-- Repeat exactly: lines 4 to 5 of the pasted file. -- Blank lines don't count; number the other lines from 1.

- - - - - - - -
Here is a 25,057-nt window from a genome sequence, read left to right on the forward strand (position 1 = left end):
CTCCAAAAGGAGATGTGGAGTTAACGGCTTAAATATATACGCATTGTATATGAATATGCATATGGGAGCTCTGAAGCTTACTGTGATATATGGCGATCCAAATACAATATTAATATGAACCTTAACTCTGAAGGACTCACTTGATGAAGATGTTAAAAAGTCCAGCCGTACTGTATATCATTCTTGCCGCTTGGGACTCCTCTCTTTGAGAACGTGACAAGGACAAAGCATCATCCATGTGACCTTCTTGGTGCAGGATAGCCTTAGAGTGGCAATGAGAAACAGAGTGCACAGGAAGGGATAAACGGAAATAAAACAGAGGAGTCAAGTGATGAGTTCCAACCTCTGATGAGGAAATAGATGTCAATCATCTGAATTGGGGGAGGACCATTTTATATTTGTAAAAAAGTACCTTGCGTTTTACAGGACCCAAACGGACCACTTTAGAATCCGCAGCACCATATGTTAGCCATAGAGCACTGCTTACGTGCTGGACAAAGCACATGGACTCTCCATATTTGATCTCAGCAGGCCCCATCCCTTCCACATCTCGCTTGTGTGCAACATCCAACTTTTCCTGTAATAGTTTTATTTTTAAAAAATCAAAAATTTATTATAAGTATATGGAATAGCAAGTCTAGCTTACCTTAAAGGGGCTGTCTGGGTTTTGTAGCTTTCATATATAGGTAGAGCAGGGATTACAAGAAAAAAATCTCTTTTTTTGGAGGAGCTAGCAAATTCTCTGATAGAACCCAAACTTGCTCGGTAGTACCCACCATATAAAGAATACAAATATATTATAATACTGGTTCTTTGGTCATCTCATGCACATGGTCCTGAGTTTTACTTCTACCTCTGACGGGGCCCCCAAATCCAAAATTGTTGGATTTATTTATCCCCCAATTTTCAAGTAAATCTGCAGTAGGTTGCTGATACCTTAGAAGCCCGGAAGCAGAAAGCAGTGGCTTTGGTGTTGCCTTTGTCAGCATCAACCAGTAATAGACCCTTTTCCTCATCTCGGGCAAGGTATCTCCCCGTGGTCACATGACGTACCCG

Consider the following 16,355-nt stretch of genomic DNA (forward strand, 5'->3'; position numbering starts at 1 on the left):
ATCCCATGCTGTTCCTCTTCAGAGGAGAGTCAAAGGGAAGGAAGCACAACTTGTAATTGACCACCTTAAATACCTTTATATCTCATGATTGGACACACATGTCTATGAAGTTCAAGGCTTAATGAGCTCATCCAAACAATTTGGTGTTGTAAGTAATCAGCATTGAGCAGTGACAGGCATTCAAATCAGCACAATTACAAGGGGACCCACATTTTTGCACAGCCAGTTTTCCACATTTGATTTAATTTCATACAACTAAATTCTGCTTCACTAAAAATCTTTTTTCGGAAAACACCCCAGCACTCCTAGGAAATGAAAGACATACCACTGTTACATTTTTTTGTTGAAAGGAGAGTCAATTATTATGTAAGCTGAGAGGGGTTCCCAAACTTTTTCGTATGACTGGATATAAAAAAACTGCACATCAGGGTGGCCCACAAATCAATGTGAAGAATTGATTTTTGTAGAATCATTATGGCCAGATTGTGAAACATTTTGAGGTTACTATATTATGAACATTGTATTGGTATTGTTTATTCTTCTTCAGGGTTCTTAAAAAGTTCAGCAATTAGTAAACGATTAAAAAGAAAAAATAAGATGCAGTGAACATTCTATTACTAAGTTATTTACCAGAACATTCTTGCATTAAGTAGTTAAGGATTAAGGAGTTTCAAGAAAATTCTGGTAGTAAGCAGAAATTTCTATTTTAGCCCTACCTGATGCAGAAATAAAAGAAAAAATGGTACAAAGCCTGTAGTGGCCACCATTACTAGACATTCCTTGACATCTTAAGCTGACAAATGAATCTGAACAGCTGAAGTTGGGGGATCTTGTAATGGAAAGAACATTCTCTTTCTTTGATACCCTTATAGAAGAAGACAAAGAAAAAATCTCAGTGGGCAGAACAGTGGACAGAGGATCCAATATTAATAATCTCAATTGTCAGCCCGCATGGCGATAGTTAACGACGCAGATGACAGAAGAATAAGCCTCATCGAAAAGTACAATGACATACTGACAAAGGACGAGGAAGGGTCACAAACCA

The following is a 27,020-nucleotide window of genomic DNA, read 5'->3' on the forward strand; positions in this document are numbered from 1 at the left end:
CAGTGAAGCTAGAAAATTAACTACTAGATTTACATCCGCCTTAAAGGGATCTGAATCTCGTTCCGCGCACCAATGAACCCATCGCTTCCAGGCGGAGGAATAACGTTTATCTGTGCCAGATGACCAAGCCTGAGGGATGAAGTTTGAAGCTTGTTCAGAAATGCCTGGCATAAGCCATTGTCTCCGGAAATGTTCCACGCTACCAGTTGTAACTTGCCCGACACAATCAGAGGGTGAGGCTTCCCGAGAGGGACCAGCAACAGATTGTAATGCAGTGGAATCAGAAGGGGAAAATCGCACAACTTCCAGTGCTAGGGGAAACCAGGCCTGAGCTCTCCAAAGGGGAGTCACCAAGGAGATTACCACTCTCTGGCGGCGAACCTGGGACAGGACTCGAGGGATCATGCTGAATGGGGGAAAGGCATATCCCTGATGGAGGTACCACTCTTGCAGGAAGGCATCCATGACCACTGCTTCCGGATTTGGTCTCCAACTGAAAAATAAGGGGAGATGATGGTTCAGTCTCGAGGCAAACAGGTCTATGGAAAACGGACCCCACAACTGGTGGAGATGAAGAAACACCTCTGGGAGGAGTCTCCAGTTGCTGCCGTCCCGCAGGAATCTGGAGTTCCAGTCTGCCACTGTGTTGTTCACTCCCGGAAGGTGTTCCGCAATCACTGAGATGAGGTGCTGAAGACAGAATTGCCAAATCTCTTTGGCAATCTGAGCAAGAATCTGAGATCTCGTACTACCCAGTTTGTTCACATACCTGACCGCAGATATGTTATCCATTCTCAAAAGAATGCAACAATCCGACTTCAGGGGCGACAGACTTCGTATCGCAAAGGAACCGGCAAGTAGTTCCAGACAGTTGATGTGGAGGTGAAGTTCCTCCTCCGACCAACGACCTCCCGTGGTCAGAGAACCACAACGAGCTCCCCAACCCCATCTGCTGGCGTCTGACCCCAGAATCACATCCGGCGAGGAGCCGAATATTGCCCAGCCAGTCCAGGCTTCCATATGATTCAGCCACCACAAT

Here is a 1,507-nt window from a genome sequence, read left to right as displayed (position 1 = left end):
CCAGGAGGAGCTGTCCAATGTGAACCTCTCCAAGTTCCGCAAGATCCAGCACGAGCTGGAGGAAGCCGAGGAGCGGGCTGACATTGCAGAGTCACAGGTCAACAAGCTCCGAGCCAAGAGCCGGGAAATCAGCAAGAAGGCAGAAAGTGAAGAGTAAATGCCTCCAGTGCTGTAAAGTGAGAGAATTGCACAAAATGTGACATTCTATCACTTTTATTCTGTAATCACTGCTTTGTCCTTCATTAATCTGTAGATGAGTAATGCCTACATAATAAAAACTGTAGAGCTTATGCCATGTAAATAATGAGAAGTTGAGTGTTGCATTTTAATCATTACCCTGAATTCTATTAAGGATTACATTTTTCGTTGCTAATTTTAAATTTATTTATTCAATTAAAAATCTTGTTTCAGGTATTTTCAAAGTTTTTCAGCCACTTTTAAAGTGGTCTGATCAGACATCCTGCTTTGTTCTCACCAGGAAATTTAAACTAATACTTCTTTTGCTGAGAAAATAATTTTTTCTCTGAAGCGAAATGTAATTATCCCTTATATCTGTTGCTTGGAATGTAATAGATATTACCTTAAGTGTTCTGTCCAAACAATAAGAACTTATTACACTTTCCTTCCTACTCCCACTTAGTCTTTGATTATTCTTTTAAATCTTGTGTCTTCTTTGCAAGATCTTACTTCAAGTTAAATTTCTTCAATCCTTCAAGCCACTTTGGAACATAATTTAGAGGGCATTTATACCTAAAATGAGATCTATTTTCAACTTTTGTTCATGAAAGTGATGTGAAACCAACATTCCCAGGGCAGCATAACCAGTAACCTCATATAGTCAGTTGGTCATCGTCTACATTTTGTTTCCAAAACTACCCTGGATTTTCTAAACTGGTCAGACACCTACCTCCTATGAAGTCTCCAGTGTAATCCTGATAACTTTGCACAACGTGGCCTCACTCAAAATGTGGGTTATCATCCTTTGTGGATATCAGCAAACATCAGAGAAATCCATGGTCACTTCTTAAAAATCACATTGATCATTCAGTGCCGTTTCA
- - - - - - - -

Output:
ATCCCATGCTGTTCCTCTTCAGAGGAGAGTCAAAGGGAAGGAAGCACAACTTGTAATTGACCACCTTAAATACCTTTATATCTCATGATTGGACACACATGTCTATGAAGTTCAAGGCTTAATGAGCTCATCCAAACAATTTGGTGTTGTAAGTAATCAGCATTGAGCAGTGACAGGCATTCAAATCAGCACAATTACAAGGGGACCCACATTTTTGCACAGCCAGTTTTCCACATTTGATTTAATTTCATACAACTAAATTCTGCTTCACTAAAAATCTTTTTTCGGAAAACACCCCAGCACTCCTAGGAAATGAAAGACATACCACTGTTACATTTTTTTGTTGAAAGGAGAGTCAATTATTATGTAAGCTGAGAGGGGTTCCCAAACTTTTTCGTATGACTGGATATAAAAAAACTGCACATCAGGGTGGCCCACAAATCAATGTGAAGAATTGATTTTTGTAGAATCATTATGGCCAGATTGTGAAACATTTTGAGGTTACTATATTATGAACATTGTATTGGTATTGTTTATTCTTCTTCAGGGTTCTTAAAAAGTTCAGCAATTAGTAAACGATTAAAAAGAAAAAATAAGATGCAGTGAACATTCTATTACTAAGTTATTTACCAGAACATTCTTGCATTAAGTAGTTAAGGATTAAGGAGTTTCAAGAAAATTCTGGTAGTAAGCAGAAATTTCTATTTTAGCCCTACCTGATGCAGAAATAAAAGAAAAAATGGTACAAAGCCTGTAGTGGCCACCATTACTAGACATTCCTTGACATCTTAAGCTGACAAATGAATCTGAACAGCTGAAGTTGGGGGATCTTGTAATGGAAAGAACATTCTCTTTCTTTGATACCCTTATAGAAGAAGACAAAGAAAAAATCTCAGTGGGCAGAACAGTGGACAGAGGATCCAATATTAATAATCTCAATTGTCAGCCCGCATGGCGATAGTTAACGACGCAGATGACAGAAGAATAAGCCTCATCGAAAAGTACAATGACATACTGACAAAGGACGAGGAAGGGTCACAAACCA

The following is a 27,020-nucleotide window of genomic DNA, read 5'->3' on the forward strand; positions in this document are numbered from 1 at the left end: